Despite their common designation as "discounters," Costco (NASDAQ:COST) and Dollar Tree (NASDAQ:DLTR) remain fundamentally different retail stocks. One tends to sell higher-scale items at heavily discounted prices to its members. The other emphasizes closeout items and ultra-low prices and no membership requirement.

These two stores have remained open throughout the pandemic. As providers of groceries, government authorities deemed both entities essential businesses. Nonetheless, both companies faced limitations and challenges as they coped with the harsh business conditions created by reaction to the coronavirus pandemic.

These problems have not affected the underlying stocks in the same way. Given their differences, investors should take a close look at both businesses and their financials to find which company is in a better position to deliver higher returns.

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Where Costco stands

Over the years, investors have rewarded Costco for its steady growth and resilience in the face of economic challenges. While it sold groceries during the pandemic, Costco temporarily closed down or reduced the hours of many of its in-store operations, such as food courts, opticals, travel agencies, and hearing aid centers.

However, the company has now begun to reopen these operations. Also, many of Costco's bulk-item offerings continue to appeal to consumers wanting to conserve cash during this time or stock up on necessities while staying at home.

Costco's comparable sales for May registered a 5.4% increase from last year's levels. This was an improvement from the 4.7% decrease in April during the height of the lockdowns. For the quarter ending on May 10, comparable sales rose 4.8%.

Costco stock has also remained resilient during this economic downturn. It trades for about 32.5 times earnings, significantly above the five-year average forward P/E ratio of 28.4. Consequently, this P/E may appear high considering the forecasted profit growth. Analysts predict a 2.8% profit increase in earnings for the warehouse giant in this fiscal year. Over the next five years, analysts forecast average earnings growth of almost 7% per year.

The state of Dollar Tree

Like Costco, Dollar Tree appears positioned for growth as well. The $1 price point of most of Dollar Tree's items tend to draw more customers in a time of high unemployment. Still, this advantage has not shielded the company from some serious challenges.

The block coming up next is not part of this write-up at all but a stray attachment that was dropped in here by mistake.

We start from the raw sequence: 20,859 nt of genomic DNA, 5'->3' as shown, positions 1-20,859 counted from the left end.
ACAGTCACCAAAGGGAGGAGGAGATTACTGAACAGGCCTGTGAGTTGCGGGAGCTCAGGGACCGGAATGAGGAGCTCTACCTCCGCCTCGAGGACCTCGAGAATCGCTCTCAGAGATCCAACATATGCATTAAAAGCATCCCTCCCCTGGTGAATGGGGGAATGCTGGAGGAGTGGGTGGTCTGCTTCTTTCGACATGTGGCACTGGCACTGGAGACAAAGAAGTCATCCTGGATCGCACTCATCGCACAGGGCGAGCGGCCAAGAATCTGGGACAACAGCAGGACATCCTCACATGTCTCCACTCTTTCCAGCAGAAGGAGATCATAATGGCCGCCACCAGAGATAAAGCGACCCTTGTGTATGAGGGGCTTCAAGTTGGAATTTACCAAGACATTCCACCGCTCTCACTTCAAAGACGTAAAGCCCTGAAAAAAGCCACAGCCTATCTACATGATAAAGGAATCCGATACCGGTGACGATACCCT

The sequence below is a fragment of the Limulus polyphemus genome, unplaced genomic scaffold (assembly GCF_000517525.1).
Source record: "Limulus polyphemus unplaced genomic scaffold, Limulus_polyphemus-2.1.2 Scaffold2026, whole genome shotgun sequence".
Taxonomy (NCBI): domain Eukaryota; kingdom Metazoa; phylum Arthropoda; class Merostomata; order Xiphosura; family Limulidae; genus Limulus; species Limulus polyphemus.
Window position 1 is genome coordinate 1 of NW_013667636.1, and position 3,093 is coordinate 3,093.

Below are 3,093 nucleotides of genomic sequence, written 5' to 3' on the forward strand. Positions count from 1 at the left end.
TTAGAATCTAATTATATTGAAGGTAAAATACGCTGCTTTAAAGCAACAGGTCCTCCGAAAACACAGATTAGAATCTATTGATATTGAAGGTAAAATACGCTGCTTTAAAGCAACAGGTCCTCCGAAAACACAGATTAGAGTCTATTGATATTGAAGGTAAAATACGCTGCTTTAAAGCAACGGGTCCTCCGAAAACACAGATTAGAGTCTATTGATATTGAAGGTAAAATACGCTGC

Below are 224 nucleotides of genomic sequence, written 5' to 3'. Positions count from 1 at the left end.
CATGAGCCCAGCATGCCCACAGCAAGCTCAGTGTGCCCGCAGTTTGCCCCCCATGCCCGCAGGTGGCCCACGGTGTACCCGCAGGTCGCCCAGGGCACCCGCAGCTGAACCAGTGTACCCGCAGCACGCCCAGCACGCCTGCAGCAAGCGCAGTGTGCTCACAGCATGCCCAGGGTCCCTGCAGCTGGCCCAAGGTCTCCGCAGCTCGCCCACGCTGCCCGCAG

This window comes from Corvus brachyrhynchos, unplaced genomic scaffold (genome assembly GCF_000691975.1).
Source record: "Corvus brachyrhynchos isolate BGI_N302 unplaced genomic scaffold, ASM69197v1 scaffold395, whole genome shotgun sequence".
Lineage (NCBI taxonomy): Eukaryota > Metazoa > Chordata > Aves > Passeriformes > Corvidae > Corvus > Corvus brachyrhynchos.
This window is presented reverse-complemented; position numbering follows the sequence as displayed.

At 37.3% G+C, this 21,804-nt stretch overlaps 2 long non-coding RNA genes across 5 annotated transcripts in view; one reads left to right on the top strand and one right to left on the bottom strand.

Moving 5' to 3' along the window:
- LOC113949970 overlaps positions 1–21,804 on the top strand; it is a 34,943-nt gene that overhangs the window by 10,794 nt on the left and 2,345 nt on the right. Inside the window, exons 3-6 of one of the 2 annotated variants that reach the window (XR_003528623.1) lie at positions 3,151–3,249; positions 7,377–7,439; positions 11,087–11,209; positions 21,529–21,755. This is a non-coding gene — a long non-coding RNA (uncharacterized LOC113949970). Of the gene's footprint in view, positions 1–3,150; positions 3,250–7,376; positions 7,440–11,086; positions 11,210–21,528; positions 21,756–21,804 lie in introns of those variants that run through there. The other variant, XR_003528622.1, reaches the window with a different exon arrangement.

Dollar Tree acquired Family Dollar back in 2015. The Family Dollar chain, which appears to operate on a similar model as its more direct peer Dollar General, has typically not produced substantial gains for the company. However, in the previous quarter, same-store sales moved higher by 15.5% at Family Dollar while falling 0.9% at Dollar Tree.

Still, more recently, Dollar Tree has run into issues due to its dependence on Chinese-made goods. First, the U.S.-China trade war hampered the company. More recently, the COVID-19 pandemic further cut into production.

Also, the company made a strange decision to shut down its online ordering for a time. Though the online sales portal came back in May, it seems like the company missed an opportunity unnecessarily.

However, for all of its problems, Dollar Tree sells at a forward P/E ratio of around 19.1, close to the five-year average for this metric. It also saw an 8.2% increase in consolidated net sales during the first quarter of 2020. Since the quarter ended on May 2, the pandemic affected about half of the quarter.

By extension, these sales boosts should have a positive effect on earnings. For this year, analysts forecast 6.3% earnings growth for the ultra-discounter. Over the next five years, they believe these increases will average just under 7% per year.

Costco or Dollar Tree?

Although I expect Costco to remain in a growth mode for years to come, I have to give the current edge to Dollar Tree. Yes, Costco stock has outperformed Dollar Tree over the last year. Also, Costco does not have as much dependence on China. 

COST Chart

COST data by YCharts

Still, despite Dollar Tree's problems, its takeover of Family Dollar may finally pay off for the company. Moreover, with unemployment levels worse than during the financial crisis, Dollar Tree's low-cost items will remain a draw for cash-strapped consumers.

Costco will bolster its growth as it moves into smaller U.S. metros and more international markets. Still, with growth levels remaining in the single digits, the current forward multiple appears well ahead of its growth rate.

Given Dollar Tree's higher sales growth levels and its lower forward P/E ratio, investors are more likely to see higher returns with Dollar Tree stock.

This article represents the opinion of the writer, who may disagree with the “official” recommendation position of a Motley Fool premium advisory service. We’re motley! Questioning an investing thesis -- even one of our own -- helps us all think critically about investing and make decisions that help us become smarter, happier, and richer.